End-of-life (product)


End-of-life (product)

End-of-life (EOL) is a term used with respect to a product supplied to customers, indicating that the product is in the end of its useful lifetime and a vendor will no longer be marketing, selling, or sustaining a particular product and may also be limiting or ending support for the product. In the specific case of product sales, the term end-of-sale (EOS) has also been used. The term lifetime, after the last production date, depends on the product and is related to a customer's expected product lifetime. Different lifetime examples include toys from fast food chains (weeks or months), cars (10 years), and mobile phones (3 years).

Product support during EOL varies by product. For hardware with an expected lifetime of 10 years after production ends, the support includes spare parts, technical support and service. Spare part lifetimes are price-driven due to increasing production costs: when the parts no longer can be supplied through a high volume production site (often closed when series production ends), the cost increases.

  • In the computing field, this has significance in the production and supportability of software and hardware products. For example, Microsoft marked Windows 98 for end-of-life on June 30, 2006. Its software produced after that date, such as Office 2007 (released November 30, 2006), is not supported on Windows 98 or any prior versions. Depending on vendor, this may differ from end of service life, which has the added distinction that a system or software will no longer be supported by the vendor providing support.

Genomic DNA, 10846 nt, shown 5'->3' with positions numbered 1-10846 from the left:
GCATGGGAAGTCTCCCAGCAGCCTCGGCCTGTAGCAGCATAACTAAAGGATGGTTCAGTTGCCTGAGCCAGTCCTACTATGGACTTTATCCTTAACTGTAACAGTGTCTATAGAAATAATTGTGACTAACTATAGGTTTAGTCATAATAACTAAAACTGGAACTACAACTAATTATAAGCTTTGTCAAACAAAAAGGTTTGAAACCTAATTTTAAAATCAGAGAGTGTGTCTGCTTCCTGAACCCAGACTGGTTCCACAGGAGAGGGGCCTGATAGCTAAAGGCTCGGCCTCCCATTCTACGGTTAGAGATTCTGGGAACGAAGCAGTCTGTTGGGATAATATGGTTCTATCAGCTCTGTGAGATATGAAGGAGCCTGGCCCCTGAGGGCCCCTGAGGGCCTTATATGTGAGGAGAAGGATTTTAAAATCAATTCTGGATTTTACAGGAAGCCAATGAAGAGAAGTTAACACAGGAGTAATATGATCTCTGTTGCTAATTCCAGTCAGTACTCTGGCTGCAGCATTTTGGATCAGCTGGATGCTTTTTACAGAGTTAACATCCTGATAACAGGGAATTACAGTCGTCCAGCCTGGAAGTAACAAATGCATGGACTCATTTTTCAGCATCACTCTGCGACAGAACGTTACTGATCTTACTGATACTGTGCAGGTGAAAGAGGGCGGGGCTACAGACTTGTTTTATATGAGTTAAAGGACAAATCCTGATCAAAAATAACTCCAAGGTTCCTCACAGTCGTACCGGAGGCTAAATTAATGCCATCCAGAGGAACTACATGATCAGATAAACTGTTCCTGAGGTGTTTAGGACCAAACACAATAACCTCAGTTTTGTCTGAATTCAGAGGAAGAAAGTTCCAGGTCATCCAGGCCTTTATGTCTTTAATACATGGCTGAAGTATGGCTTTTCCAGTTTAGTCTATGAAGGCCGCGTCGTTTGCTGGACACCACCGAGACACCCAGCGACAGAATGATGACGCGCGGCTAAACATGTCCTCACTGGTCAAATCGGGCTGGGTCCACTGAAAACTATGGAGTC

With hardware products, the term has come to incorporate the disposal and recycle-ability of an article.[citation needed] Many companies are now charging a "recycling" fee up front to cover the cost of disposal at end of life. Many hardware products are now engineered with end of life in mind.[citation needed]

End of life ultimately leads to the concept of disposal - what is done with the end product after its useful life is over. Often this is neglected in life-cycle planning, leading to the needs for society to absorb the cost of responsible disposal.[citation needed]

See also

Further reading

  • Scharnhorst, W., Althaus, H.-J., Hilty, L. and Jolliet, O.: Environmental assessment of End-of-Life treatment options for an GSM 900 antenna rack, Int J LCA., 11 (6), pp: 426-436. 2006
  • Scharnhorst, W., Althaus, H.-J., Classen, M., Jolliet, O. and Hilty, L. M.: End of Life treatment of second generation mobile phone networks: strategies to reduce the environmental impact, Env Imp Ass Rev 25 (5), pp: 540-566. 2005

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